Henry I’s laws devised between 1114 and 1118 discuss the violence against women, in particular rape and it was termed a bootless crime, crimes “which are only punishable only by death or loss of member” (Saunders 50). So despite the many ways in which women lost rights according to the laws in Anglo-Norman England, this was one case in which the law was similar to that of the Anglo-Saxons, though perhaps the “compensation” here is of a different nature than the wergild women received in Anglo-Saxon England. The wergild received would depend on several factors such as the social and sexual status of the women. The consequences of the Anglo-Saxon law could have been that lower class women were more likely to be raped as the wergild would be easier to pay compared to that of noble women who were thus more protected. William I might have instituted these harsh punishments towards rapists so as to deter his own soldiers from raping Anglo-Saxon women during the conquest of England and not so much to change the wergild structure put in place by the Anglo-Saxons (Ritscher 5-6). It can be said that the Anglo-Norman law did more to protect women as the punishment was so severe that it served as a deterrent towards the rape of any women, no matter class. However, women would have to immediately after their rape go to a law-officer to show their injuries (Fell 164). Thus it is unlikely that perpetrators were convicted as very few people would have the ability to do this after such an assault upon their person.
Primogeniture was not prevalent in Anglo-Saxon society whereas it became an established practice in the Anglo-Norman time. The importance of women bringing forth the future male heir thus increased greatly. As Stafford states “Although there were Mercian princes at the end of the ninth century, none of them established his claim to follow his father on the throne” (44). However, in Anglo-Saxon times, especially in the middle and later period, the women and more specifically their lineage, could play an important role in the consolidation of power for kings. A woman from noble lineage could strengthen the rule of her husband and in turn also that of their child. Aethelflaed’s own royal Mercian lineage through her mother would help support her husband’s claim as Lord of the Mercians. Stafford adds that “AEthelflaed . . . played to internal Mercian insecurity as well as external anti-Viking alliances. She helped establish a husband whose claims to the Mercian throne were as debatable as those of most of his ninth-century predecessors (Mercia 43). With more importance put on the first born son there was also an added pressure for noble women to produce this heir.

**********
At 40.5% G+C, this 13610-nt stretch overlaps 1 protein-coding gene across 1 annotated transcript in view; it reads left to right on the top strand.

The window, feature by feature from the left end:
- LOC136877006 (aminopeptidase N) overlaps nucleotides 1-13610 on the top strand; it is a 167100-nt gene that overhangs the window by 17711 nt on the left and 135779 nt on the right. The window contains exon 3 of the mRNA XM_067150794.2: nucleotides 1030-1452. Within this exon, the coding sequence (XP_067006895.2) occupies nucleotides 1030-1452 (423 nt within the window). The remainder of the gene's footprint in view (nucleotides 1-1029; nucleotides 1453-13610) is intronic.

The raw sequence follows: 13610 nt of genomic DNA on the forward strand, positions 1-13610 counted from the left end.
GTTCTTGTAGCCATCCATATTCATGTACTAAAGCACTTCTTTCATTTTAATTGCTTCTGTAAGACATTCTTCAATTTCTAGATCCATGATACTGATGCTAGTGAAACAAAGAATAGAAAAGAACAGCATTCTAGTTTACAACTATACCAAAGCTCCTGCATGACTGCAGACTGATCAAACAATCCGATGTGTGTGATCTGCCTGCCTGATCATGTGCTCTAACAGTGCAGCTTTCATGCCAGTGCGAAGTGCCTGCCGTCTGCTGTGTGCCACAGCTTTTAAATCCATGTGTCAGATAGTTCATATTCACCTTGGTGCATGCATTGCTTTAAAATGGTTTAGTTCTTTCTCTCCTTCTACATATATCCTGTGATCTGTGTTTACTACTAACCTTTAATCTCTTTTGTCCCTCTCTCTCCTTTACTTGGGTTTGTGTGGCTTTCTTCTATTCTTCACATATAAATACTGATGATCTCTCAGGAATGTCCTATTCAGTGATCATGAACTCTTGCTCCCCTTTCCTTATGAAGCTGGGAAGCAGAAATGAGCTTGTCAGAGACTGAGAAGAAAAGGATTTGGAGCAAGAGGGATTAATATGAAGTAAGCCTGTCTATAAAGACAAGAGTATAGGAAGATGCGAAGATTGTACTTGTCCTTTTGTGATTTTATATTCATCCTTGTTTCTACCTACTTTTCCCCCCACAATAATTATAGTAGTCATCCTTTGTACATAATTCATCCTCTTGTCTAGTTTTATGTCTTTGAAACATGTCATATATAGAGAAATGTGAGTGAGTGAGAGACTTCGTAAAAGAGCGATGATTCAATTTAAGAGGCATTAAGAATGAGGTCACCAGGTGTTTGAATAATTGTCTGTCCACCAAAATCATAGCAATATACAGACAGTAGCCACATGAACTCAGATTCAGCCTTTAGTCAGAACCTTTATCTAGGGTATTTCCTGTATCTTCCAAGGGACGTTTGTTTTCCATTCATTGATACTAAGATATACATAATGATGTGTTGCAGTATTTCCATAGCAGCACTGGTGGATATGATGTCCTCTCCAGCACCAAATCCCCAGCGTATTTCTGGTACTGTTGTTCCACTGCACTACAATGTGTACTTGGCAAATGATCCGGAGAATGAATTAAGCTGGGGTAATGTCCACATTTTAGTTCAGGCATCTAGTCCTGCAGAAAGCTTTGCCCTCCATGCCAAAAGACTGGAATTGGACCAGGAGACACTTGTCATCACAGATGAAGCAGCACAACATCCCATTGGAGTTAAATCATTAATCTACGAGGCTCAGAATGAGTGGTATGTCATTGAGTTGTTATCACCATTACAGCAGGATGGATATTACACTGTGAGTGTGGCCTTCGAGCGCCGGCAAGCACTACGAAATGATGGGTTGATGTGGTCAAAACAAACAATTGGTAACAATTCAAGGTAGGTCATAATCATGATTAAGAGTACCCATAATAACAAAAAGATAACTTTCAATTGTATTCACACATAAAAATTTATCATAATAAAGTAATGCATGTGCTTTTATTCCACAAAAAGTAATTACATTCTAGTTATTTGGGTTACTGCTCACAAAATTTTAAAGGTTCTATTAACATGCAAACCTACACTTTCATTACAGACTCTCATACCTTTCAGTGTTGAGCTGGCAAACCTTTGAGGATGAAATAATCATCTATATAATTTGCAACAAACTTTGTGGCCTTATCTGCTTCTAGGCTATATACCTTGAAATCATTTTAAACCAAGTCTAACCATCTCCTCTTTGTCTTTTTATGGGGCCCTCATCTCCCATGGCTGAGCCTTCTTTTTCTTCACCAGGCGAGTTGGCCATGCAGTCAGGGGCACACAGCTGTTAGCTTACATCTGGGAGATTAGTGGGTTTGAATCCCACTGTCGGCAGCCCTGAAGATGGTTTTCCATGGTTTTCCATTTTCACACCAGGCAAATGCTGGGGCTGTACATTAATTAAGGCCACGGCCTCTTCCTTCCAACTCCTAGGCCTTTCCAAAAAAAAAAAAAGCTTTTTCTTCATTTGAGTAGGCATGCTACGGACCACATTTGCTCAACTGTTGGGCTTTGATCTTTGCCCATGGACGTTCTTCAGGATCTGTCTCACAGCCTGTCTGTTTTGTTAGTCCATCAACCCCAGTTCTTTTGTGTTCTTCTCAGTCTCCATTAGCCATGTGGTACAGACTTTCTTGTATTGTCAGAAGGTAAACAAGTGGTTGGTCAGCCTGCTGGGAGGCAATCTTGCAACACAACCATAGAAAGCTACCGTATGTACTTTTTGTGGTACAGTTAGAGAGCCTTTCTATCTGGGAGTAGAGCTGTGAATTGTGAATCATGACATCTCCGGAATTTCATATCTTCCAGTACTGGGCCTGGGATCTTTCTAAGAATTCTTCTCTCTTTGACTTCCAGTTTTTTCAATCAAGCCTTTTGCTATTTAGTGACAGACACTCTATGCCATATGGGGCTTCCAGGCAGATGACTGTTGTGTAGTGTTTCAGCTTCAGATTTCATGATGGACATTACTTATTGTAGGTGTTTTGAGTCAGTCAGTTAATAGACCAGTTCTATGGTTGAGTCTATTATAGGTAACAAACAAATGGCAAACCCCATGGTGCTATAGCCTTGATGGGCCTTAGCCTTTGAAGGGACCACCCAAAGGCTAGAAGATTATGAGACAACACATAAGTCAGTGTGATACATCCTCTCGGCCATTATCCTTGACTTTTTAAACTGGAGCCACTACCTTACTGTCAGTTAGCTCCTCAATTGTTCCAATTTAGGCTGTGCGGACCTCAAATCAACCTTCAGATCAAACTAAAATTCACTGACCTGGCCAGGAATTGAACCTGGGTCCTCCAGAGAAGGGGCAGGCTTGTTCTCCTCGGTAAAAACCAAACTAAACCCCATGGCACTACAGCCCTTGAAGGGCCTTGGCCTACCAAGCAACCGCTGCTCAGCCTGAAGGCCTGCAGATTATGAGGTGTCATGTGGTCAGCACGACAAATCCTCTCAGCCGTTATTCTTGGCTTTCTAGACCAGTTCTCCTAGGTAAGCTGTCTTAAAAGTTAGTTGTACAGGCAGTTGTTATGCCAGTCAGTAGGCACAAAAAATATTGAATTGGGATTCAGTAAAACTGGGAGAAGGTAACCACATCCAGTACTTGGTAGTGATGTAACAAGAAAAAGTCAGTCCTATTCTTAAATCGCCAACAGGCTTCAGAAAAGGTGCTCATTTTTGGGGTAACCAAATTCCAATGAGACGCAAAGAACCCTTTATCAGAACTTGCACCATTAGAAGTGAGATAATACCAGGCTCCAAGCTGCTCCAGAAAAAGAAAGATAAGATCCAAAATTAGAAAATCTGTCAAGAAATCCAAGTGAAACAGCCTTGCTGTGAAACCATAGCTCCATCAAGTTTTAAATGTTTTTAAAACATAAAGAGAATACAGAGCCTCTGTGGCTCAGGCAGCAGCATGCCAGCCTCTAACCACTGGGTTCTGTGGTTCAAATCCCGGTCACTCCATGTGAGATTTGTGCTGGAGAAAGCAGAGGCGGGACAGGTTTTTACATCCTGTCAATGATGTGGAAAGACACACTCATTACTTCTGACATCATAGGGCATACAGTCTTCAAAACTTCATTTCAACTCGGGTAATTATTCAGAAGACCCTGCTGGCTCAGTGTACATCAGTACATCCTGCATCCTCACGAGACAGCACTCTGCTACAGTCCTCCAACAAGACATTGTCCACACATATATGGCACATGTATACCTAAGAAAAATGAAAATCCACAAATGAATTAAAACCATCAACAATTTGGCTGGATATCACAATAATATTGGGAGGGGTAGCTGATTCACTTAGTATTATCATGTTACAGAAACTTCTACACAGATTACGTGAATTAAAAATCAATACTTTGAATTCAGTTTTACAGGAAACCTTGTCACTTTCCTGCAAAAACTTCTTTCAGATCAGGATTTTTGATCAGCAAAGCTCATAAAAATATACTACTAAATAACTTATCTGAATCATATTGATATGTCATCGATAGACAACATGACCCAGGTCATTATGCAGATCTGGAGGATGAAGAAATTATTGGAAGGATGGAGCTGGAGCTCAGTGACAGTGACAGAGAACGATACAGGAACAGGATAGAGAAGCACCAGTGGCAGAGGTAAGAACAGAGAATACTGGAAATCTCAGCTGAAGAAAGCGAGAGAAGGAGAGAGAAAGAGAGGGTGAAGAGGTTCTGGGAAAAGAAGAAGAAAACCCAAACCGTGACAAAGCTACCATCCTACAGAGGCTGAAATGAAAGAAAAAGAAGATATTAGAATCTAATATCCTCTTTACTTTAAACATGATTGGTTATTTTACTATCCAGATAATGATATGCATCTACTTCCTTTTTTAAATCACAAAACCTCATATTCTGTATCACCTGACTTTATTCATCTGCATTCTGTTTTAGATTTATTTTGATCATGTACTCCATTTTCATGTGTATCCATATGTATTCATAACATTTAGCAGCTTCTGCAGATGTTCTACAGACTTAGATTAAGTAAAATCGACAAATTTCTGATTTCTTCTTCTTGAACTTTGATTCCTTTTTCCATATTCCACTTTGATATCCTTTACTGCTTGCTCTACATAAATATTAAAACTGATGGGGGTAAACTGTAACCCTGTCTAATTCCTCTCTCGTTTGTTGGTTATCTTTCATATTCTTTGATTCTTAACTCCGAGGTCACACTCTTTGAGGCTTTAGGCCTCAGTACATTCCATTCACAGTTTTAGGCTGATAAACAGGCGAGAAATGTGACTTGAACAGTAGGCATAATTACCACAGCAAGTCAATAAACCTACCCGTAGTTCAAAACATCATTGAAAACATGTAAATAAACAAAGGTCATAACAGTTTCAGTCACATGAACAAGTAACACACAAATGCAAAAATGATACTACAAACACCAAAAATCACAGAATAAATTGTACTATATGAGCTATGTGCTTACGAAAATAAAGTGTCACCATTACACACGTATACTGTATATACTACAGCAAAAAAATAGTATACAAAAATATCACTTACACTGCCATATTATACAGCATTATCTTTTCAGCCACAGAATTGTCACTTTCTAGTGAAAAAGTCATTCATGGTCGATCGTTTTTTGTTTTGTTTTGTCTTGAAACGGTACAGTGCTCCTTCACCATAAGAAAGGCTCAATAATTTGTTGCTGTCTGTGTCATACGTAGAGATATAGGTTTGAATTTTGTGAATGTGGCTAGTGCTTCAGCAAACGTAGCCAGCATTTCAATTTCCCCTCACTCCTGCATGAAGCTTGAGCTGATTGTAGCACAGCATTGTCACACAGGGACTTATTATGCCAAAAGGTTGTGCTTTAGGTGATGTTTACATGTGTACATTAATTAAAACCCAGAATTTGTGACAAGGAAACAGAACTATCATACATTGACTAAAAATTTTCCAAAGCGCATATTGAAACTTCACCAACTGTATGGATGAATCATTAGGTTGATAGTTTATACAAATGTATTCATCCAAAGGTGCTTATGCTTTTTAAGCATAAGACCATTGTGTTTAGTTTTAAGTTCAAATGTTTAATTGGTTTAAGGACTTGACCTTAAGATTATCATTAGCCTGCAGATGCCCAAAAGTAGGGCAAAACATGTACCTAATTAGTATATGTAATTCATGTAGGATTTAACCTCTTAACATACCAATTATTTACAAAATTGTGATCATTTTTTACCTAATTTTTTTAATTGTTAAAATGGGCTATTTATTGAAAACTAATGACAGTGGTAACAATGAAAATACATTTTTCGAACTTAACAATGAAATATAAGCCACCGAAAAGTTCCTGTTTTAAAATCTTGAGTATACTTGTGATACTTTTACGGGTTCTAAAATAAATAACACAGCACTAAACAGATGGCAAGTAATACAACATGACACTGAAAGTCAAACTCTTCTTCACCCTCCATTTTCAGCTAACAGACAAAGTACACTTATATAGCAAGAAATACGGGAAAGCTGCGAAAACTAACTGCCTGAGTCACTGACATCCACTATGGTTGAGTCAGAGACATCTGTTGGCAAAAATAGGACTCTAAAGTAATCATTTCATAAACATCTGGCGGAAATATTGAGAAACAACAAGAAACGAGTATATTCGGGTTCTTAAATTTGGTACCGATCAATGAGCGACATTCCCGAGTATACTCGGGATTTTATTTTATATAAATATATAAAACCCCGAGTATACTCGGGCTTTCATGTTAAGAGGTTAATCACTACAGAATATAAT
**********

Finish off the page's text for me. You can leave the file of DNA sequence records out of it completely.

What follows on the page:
Not all of the changes in the position of women can explicitly or implicitly be linked to the Norman Conquest. Many of these changes had already started developing in the late Anglo-Saxon period such as the change from the Morgengifu that a wife would receive from a husband instead the wife’s family had to pay a dower to the husband. McNamara and Wemple state that “the bridegift . . . was turned over to her on her wedding day and usually represented a specific piece of land. But in the tenth and eleventh centuries fewer deeds gave the wife outright ownership, and even the usufruct was generally restricted to the use of the husband and wife jointly, not the wife exclusively (women and power in the Middle Ages 96)